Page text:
At age 40, Marc got on the cocaine. He made so much money, he could buy all the coke he wanted and pay cash. In a few years the law firm got wise to his coke problem, offered to send him to the Betty Ford at no charge, he would have none of it. By age 45, Marc had lost his job and his condo. Both cars were repo-ed. Unbelievably at age 46 he was homeless and sleeping under a pine tree on the Buford Highway. Marc died in Cave Springs Ga. in a rehab clinic of a stroke at age 56.

His sister wrote the obit. It said, "Marc was a brilliant lawyer but he had addiction problems..."

"I've seen the needle and the damage done,
But every junkie is like a setting sun
Oooh, Oh, the damage done..."

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Originally Posted by ltppowell
Originally Posted by BeardedGunsmith
Drugs aren't victimless when it comes to the family and friends having to deal with the wake of destruction that addiction causes. But even so, prison isn't the right thing for these people. They need mental health services or something because throwing them into the system does nothing but fuel the urge when you start losing what little you already have. I also forget to say to the OP, im sorry about your friend and thank the rest of you for the kind words.

Kind words? You sir, are a badass. Thank you and stay the path. Good boys have never, ever, made really good men.

Care to explain this ?

LOL


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Her-o-in
It’s my life and it’s my wife.
Because a mainer to my vein,
Leads to a center in my head.
And then I’m better off dead.


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Colossians 3:17 (New King James Version)
"And whatever you do in word or deed, do all in the name of the Lord Jesus, giving thanks to God the Father through Him."
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Originally Posted by AKCHOPPER
Originally Posted by ltppowell
Originally Posted by BeardedGunsmith
Drugs aren't victimless when it comes to the family and friends having to deal with the wake of destruction that addiction causes. But even so, prison isn't the right thing for these people. They need mental health services or something because throwing them into the system does nothing but fuel the urge when you start losing what little you already have. I also forget to say to the OP, im sorry about your friend and thank the rest of you for the kind words.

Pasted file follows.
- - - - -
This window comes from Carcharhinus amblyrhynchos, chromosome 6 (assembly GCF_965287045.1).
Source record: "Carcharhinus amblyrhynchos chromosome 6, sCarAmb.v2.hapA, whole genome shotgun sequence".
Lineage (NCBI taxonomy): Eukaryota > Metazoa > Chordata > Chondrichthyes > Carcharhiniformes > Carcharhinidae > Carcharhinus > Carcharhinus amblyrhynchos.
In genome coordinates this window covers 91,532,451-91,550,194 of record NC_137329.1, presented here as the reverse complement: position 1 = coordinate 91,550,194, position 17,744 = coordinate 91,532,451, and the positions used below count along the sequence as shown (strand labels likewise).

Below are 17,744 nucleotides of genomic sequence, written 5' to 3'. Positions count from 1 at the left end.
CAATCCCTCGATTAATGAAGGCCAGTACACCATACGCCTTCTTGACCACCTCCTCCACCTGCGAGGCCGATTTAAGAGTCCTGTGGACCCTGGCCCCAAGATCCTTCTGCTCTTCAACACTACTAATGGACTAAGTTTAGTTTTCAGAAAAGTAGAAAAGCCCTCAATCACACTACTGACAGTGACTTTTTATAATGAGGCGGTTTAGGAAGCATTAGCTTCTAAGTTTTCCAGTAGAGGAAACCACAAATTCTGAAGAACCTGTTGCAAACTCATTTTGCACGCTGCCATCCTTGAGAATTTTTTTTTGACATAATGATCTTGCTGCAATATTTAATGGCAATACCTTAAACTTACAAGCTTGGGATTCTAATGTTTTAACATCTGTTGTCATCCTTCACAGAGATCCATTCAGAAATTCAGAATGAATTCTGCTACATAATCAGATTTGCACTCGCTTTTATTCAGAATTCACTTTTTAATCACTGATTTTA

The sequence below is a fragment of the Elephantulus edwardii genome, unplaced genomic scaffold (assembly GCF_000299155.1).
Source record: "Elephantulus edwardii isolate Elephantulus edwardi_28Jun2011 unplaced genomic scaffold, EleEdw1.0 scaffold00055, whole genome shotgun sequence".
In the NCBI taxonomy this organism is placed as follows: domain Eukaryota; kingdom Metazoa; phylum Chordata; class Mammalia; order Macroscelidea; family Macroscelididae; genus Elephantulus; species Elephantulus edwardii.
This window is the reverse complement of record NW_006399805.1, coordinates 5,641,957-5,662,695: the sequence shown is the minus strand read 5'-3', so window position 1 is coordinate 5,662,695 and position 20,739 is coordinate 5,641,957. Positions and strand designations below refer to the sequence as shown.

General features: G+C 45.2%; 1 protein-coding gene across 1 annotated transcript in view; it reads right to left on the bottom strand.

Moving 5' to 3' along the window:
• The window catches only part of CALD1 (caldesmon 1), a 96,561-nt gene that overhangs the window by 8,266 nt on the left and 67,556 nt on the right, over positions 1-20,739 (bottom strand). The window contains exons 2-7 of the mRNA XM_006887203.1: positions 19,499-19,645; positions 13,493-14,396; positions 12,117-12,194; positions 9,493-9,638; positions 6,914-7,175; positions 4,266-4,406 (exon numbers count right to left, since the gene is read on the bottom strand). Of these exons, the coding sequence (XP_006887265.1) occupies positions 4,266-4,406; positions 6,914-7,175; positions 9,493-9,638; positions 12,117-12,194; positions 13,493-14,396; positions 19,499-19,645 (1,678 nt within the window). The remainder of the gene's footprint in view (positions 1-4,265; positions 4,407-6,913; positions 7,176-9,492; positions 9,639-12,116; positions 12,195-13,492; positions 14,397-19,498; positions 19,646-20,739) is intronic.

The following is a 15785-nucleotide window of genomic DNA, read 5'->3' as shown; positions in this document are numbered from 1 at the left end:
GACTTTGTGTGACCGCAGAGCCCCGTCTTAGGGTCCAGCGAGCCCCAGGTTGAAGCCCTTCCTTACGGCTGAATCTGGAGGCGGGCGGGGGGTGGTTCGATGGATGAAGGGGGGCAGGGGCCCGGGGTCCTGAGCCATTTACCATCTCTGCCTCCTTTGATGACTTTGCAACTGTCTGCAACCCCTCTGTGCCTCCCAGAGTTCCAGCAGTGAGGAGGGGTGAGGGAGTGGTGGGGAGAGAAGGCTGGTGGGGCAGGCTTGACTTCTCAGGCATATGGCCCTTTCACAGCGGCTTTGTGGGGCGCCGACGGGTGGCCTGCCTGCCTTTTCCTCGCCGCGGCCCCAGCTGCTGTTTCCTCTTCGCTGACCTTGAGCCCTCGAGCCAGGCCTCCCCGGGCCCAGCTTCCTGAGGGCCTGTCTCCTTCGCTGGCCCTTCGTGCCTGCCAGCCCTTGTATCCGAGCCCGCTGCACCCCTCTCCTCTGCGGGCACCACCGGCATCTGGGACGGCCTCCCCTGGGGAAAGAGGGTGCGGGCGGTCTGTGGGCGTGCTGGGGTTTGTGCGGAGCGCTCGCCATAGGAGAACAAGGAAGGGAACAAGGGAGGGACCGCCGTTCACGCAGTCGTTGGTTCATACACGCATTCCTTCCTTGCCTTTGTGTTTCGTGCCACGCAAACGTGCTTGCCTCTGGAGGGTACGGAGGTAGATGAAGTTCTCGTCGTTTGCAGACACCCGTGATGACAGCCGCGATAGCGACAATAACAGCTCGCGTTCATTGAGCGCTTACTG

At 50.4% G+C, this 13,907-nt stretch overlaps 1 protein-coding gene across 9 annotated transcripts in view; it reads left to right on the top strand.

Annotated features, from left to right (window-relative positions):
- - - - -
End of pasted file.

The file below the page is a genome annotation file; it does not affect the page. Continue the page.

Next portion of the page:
Kind words? You sir, are a badass. Thank you and stay the path. Good boys have never, ever, made really good men.

Care to explain this ?

LOL
Is it not self explanatory?

He went through hell but managed to hold a job and got clean on his own.

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Been down this road with a daughter, she's been clean 6 years, hope she stays that way.

Sorry for the loss Raeford.

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Originally Posted by TheLastLemming76
Originally Posted by AKCHOPPER
Originally Posted by ltppowell
Originally Posted by BeardedGunsmith
Drugs aren't victimless when it comes to the family and friends having to deal with the wake of destruction that addiction causes. But even so, prison isn't the right thing for these people. They need mental health services or something because throwing them into the system does nothing but fuel the urge when you start losing what little you already have. I also forget to say to the OP, im sorry about your friend and thank the rest of you for the kind words.

Kind words? You sir, are a badass. Thank you and stay the path. Good boys have never, ever, made really good men.

Care to explain this ?

LOL
Is it not self explanatory?

He went through hell but managed to hold a job and got clean on his own.

No it's not dumbass....this question wasn't directed at you, duh. " Good boy's have never,ever made really good Men" This is the question for Pat.